Launched in 2004 by SFJAZZ and named “Rising Star Jazz Band of the Year” in Down Beat’s 2006 International Critics Poll and 2009 Small Group Ensemble of the Year by the Jazz Journalists Association, the SFJAZZ Collective is a workshop band unlike any other in jazz. The group features a changing lineup with each member hand-selected to contribute their own unique sounds, styles and voices. They are all distinguished not just by degree, but diversity of talent and each member is a celebrated instrumentalist, an outstanding composer and arranger, and most are among today’s most lauded bandleaders. The Collective also presents a global music perspective with musicians from Puerto Rico (Zenón), Israel (Cohen), New Zealand (Penman) and Venezuela (Simon).
Hailed by The New York Times as “possibly jazz’s premier player,” Mark Turner has been quietly building a reputation as a musician’s musician. He attended Berklee College Of Music in the late ‘80s where he met musicians that would figure prominently in his later work, including Kurt Rosenwinkel and Joshua Redman. Turner has recorded five critically acclaimed albums as a leader and he has also appeared with such luminary artists as Dave Holland, Brad Mehldau, Dave Douglas and Lee Konitz. His latest project is the trio FLY with bassist Larry Grenadier and drummer Jeff Ballard. Their new album Sky And Country appeared on ECM in early 2009 and was selected as one of the year’s best jazz albums by The Village Voice Critics Poll.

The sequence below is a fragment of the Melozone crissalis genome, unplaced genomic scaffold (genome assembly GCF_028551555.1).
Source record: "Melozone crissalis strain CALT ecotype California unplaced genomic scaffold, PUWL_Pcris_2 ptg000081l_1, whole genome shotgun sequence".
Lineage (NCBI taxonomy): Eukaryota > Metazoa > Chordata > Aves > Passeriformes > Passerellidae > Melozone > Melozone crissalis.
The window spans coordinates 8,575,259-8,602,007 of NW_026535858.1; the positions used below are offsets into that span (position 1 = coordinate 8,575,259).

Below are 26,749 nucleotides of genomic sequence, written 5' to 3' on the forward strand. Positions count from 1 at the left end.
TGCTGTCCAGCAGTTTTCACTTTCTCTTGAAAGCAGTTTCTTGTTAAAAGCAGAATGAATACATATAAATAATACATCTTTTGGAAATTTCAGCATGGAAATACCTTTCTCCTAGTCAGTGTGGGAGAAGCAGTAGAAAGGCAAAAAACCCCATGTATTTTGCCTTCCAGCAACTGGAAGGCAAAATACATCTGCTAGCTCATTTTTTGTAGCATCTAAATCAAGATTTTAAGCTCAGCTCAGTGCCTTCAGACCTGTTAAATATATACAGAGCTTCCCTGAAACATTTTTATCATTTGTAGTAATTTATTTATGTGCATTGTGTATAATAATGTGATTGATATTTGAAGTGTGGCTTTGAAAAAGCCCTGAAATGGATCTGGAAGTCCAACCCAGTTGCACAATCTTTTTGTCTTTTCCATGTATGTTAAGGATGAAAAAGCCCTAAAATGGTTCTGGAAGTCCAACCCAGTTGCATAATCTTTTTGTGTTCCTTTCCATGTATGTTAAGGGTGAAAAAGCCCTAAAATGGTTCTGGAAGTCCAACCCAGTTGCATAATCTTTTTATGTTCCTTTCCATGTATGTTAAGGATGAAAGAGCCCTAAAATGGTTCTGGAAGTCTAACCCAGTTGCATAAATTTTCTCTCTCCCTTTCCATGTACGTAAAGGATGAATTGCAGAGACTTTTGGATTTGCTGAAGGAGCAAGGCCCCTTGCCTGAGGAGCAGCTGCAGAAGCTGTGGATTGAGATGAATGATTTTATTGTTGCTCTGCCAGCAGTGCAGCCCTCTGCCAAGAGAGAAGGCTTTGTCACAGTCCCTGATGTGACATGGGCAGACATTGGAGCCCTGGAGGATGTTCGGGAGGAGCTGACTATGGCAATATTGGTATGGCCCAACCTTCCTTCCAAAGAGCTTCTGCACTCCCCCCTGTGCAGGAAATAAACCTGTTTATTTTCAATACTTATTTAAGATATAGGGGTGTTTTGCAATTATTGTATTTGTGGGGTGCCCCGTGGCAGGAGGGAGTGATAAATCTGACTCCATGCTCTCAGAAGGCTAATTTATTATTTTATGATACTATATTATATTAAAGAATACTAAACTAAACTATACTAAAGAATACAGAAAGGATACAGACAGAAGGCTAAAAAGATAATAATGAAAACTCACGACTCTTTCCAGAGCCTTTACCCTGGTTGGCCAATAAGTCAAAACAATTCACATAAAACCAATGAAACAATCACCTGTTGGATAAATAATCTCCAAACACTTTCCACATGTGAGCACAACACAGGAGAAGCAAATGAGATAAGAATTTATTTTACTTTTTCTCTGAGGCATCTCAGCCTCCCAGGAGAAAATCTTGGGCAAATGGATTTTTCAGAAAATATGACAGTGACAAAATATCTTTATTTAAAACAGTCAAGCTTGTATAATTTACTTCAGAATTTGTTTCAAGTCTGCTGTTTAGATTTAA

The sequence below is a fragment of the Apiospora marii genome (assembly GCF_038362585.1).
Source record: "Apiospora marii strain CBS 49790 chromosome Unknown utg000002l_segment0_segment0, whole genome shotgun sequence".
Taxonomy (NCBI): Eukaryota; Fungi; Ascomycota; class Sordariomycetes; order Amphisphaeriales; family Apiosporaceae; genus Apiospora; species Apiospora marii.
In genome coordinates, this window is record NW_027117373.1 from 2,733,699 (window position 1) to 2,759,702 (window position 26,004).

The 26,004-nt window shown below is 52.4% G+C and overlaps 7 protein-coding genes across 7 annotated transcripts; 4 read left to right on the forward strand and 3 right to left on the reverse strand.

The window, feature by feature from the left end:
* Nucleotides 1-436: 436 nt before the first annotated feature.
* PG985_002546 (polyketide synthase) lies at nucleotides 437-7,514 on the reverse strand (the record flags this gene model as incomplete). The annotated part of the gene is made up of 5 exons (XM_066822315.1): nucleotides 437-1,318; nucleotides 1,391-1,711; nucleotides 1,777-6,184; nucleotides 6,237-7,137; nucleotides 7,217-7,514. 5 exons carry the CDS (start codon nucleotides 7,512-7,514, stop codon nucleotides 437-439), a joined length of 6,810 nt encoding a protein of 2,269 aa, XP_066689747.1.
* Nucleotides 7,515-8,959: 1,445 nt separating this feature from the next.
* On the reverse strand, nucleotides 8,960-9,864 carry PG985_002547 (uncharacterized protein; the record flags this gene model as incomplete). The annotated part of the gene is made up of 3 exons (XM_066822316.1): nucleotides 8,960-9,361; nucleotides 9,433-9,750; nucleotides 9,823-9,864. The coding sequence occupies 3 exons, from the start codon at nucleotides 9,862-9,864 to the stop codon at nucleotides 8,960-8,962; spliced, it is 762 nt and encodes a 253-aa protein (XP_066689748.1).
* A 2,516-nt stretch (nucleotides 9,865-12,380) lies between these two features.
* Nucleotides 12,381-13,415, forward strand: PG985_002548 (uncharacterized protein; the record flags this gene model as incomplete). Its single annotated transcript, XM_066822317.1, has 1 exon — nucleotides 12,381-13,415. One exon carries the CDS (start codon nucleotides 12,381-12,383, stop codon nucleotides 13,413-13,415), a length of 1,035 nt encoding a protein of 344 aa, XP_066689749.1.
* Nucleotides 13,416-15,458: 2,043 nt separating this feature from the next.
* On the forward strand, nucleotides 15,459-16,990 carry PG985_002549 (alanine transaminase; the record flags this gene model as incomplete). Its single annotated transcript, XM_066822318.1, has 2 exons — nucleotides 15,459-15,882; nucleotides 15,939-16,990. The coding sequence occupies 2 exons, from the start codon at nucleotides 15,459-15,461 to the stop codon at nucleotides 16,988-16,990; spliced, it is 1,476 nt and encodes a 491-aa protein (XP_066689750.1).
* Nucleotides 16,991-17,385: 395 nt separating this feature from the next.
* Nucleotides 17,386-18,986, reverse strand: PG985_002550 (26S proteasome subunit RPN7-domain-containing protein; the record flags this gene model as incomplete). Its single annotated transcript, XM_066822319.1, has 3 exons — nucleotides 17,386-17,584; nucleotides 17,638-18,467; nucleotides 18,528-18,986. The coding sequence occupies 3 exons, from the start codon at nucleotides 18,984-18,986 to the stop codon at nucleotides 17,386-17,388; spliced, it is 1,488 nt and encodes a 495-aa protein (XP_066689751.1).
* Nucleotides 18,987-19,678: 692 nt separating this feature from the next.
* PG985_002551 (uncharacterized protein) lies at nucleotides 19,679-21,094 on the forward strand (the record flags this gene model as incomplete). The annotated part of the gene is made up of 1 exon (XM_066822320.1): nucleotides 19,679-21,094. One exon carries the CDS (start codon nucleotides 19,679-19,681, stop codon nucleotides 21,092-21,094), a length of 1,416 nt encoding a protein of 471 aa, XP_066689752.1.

Trumpeter Avishai Cohen is one of the most sought-after players of his generation and “an assertive and accomplished trumpeter with a taste for modernism” according to The New York Times. Originally from Tel Aviv, Israel, Cohen began performing at age 10 and toured the world with the Young Israeli Philharmonic Orchestra. Relocating to the U.S. to attend the Berklee College Of Music, he placed third in the prestigious Thelonious Monk Trumpet Competition in 1997. After developing his craft at New York’s Smalls jazz club alongside contemporaries such as pianist Jason Lindner and bassist Omer Avital, Cohen has expanded his sonic palette to include African music (with Lionel Loueke), funk (Meshell Ndegeocello), folk/pop (Keren Ann) and effects-laden avantgarde explorations.